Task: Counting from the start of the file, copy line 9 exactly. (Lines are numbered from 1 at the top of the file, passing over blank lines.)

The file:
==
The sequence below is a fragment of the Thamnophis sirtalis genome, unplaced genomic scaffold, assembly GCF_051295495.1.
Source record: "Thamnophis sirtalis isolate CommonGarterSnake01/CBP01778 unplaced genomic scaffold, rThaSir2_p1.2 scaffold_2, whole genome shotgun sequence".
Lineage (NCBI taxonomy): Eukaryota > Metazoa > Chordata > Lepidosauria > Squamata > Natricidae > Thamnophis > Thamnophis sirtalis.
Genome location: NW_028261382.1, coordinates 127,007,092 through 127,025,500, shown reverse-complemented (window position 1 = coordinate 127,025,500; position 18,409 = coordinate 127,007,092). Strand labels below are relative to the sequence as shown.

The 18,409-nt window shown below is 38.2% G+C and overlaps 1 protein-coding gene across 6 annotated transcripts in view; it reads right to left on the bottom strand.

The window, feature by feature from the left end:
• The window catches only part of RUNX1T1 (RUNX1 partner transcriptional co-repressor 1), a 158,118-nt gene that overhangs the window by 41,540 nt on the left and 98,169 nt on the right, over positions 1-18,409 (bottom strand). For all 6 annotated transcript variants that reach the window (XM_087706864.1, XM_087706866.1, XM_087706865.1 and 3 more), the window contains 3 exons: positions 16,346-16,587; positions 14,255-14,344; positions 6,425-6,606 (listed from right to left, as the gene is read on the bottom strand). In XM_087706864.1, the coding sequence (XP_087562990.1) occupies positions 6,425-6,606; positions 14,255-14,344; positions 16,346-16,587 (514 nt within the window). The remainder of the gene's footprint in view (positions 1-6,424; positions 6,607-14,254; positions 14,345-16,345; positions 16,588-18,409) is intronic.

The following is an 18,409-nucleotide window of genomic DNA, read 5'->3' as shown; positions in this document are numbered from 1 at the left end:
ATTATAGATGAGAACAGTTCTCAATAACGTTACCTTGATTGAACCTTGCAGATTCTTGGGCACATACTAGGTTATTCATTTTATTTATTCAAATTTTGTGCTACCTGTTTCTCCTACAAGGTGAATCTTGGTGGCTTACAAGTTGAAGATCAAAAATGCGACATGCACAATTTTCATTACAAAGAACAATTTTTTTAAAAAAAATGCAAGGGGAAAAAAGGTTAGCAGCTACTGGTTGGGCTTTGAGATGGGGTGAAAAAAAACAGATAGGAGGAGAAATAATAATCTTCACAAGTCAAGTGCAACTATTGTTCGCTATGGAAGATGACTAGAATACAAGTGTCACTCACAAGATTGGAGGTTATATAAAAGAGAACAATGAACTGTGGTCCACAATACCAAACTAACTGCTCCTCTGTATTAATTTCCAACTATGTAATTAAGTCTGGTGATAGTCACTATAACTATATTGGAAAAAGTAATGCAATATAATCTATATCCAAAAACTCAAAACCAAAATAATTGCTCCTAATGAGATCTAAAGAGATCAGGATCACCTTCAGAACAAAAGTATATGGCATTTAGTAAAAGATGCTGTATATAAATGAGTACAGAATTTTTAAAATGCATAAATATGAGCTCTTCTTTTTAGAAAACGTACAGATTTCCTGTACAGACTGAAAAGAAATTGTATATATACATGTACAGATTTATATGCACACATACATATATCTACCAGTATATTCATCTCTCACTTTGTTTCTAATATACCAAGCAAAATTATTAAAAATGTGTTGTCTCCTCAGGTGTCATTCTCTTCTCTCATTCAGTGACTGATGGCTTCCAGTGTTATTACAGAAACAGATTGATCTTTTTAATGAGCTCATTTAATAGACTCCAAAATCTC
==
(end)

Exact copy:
ATTATAGATGAGAACAGTTCTCAATAACGTTACCTTGATTGAACCTTGCAGATTCTTGGGCACATACTAGGTTATTCATTTTATTTATTCAAATTTTGTGCTACCTGTTTCTCCTACAAGGTGAATCTTGGTGGCTTACAAGTTGAAGATCAAAAATGCGACATGCACAATTTTCATTACAAAGAACAATTTTTTTAAAAAAAATGCAAGGGGAAAAAAGGTTAGCAGCTACTGGTTGGGCTTTGAGATGGGGTGAAAAAAAACAGATAGGAGGAGAAATAATAATCTTCACAAGTCAAGTGCAACTATTGTTCGCTATGGAAGATGACTAGAATACAAGTGTCACTCACAAGATTGGAGGTTATATAAAAGAGAACAATGAACTGTGGTCCACAATACCAAACTAACTGCTCCTCTGTATTAATTTCCAACTATGTAATTAAGTCTGGTGATAGTCACTATAACTATATTGGAAAAAGTAATGCAATATAATCTATATCCAAAAACTCAAAACCAAAATAATTGCTCCTAATGAGATCTAAAGAGATCAGGATCACCTTCAGAACAAAAGTATATGGCATTTAGTAAAAGATGCTGTATATAAATGAGTACAGAATTTTTAAAATGCATAAATATGAGCTCTTCTTTTTAGAAAACGTACAGATTTCCTGTACAGACTGAAAAGAAATTGTATATATACATGTACAGATTTATATGCACACATACATATATCTACCAGTATATTCATCTCTCACTTTGTTTCTAATATACCAAGCAAAATTATTAAAAATGTGTTGTCTCCTCAGGTGTCATTCTCTTCTCTCATTCAGTGACTGATGGCTTCCAGTGTTATTACAGAAACAGATTGATCTTTTTAATGAGCTCATTTAATAGACTCCAAAATCTC